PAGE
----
The unemployment picture for the black community remains bleak, as it has been for the last five years since the start of the 2008 recession. Data on the seasonally-adjusted unemployment rate continue to show few signs of improvements of the economic conditions of African Americans. Black unemployment made a slight drop for the month of April, from 13.3 percent to 13.2 percent. This number is nearly twice as high as white unemployment, which stands at a relatively comfortable 6.7 percent.
Black males have the highest unemployment rate in the country, at 12.6 percent. This is a slight drop from last month, which was 12.7 percent. Black women saw a steep drop in unemployment, from 12.2 percent to 11.6 percent. But things have gotten worse for black women over the past year; Seasonally-adjusted unemployment for April 2012 was 10.7 for black women and has risen since that time.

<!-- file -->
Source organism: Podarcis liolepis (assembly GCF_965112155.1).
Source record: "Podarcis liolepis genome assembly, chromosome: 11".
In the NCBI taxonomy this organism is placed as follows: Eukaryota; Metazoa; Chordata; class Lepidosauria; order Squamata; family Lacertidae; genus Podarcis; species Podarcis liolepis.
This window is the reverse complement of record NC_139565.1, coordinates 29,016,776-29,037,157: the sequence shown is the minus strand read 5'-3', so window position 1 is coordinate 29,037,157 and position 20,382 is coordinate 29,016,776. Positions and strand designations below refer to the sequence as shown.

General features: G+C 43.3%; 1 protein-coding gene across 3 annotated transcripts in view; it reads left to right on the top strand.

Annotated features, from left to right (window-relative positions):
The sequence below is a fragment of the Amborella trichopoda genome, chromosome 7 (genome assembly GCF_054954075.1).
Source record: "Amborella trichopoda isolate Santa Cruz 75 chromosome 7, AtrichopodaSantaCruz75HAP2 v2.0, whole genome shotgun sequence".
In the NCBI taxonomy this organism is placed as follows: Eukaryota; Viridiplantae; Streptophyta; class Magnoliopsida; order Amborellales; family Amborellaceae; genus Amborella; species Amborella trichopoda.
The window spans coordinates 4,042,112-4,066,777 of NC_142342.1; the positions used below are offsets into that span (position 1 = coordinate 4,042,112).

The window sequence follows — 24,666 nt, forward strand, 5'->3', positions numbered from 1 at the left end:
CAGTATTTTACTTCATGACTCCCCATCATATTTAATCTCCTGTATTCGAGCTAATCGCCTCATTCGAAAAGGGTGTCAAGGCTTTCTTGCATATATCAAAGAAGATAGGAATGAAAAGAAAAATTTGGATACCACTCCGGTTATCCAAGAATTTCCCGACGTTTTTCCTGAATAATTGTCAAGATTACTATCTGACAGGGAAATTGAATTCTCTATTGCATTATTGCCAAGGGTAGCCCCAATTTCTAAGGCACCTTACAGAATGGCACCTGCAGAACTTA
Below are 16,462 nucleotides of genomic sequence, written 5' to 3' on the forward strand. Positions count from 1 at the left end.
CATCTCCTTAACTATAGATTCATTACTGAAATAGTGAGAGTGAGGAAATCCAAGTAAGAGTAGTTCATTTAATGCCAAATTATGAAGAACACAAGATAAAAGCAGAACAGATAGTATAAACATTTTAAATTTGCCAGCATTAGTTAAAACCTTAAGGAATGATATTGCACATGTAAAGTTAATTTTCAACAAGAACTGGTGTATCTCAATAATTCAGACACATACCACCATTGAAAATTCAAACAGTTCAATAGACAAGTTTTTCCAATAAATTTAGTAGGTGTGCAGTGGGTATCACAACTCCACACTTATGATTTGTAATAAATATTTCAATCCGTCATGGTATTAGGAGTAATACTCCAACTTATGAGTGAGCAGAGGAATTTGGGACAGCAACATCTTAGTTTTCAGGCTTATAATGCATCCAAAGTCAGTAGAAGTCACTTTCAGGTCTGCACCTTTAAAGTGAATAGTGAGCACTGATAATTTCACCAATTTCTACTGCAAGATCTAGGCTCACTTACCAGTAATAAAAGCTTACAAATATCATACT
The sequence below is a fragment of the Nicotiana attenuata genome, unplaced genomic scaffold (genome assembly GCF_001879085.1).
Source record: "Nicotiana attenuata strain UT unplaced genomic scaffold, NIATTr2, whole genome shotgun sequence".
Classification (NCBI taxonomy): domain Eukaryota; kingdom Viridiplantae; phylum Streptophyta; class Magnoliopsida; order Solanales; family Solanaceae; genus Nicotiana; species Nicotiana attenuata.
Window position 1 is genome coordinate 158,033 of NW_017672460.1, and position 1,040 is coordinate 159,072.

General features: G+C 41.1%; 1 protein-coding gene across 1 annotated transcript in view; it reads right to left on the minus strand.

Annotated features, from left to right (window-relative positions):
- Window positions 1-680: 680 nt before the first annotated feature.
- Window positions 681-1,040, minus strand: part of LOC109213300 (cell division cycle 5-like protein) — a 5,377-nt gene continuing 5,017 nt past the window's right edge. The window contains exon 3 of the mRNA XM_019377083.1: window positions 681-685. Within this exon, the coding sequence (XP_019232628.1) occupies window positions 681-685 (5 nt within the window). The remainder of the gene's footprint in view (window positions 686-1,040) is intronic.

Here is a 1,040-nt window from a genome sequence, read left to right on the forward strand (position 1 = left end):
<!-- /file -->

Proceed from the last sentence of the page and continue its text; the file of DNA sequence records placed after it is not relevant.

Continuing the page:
The overall black unemployment rate appears to be getting dragged down by black teens, who are unable to find jobs. The unemployment rate for black teenagers was an astonishing 40.5 percent in April, rising from 33.5 percent the month before. White teens, on the other hand, have 21.8 percent unemployment.
Some have attributed the spike in black teen unemployment as a cause of the violence in urban communities. The National Urban League and other organizations have called on Washington politicians to issue a New Deal for urban America to revitalize struggling communities who’ve been hit the hardest from the economic downturn.